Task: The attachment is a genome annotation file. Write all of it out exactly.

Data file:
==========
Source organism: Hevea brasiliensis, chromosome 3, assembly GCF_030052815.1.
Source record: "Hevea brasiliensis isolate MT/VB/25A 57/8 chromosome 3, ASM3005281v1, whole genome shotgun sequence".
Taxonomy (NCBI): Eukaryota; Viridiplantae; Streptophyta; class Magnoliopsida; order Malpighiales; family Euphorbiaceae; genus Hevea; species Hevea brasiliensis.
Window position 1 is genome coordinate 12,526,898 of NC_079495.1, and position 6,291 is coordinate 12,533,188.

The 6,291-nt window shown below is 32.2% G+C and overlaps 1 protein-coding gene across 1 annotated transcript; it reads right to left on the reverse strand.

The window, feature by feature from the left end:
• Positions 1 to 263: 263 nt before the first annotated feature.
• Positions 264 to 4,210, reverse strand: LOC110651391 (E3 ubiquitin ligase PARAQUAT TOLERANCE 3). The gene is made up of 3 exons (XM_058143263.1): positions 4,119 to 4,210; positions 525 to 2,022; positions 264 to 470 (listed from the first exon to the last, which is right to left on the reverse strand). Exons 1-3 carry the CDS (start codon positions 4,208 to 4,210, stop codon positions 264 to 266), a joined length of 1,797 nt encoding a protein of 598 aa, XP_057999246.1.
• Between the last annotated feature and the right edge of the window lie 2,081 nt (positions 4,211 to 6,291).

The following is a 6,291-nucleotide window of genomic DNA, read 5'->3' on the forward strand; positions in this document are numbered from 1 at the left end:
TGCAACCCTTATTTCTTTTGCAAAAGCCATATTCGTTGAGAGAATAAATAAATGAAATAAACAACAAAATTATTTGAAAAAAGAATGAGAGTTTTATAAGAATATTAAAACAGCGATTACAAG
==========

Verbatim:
Source organism: Hevea brasiliensis, chromosome 3, assembly GCF_030052815.1.
Source record: "Hevea brasiliensis isolate MT/VB/25A 57/8 chromosome 3, ASM3005281v1, whole genome shotgun sequence".
Taxonomy (NCBI): Eukaryota; Viridiplantae; Streptophyta; class Magnoliopsida; order Malpighiales; family Euphorbiaceae; genus Hevea; species Hevea brasiliensis.
Window position 1 is genome coordinate 12,526,898 of NC_079495.1, and position 6,291 is coordinate 12,533,188.

The 6,291-nt window shown below is 32.2% G+C and overlaps 1 protein-coding gene across 1 annotated transcript; it reads right to left on the reverse strand.

The window, feature by feature from the left end:
• Positions 1 to 263: 263 nt before the first annotated feature.
• Positions 264 to 4,210, reverse strand: LOC110651391 (E3 ubiquitin ligase PARAQUAT TOLERANCE 3). The gene is made up of 3 exons (XM_058143263.1): positions 4,119 to 4,210; positions 525 to 2,022; positions 264 to 470 (listed from the first exon to the last, which is right to left on the reverse strand). Exons 1-3 carry the CDS (start codon positions 4,208 to 4,210, stop codon positions 264 to 266), a joined length of 1,797 nt encoding a protein of 598 aa, XP_057999246.1.
• Between the last annotated feature and the right edge of the window lie 2,081 nt (positions 4,211 to 6,291).

The following is a 6,291-nucleotide window of genomic DNA, read 5'->3' on the forward strand; positions in this document are numbered from 1 at the left end:
TGCAACCCTTATTTCTTTTGCAAAAGCCATATTCGTTGAGAGAATAAATAAATGAAATAAACAACAAAATTATTTGAAAAAAGAATGAGAGTTTTATAAGAATATTAAAACAGCGATTACAAG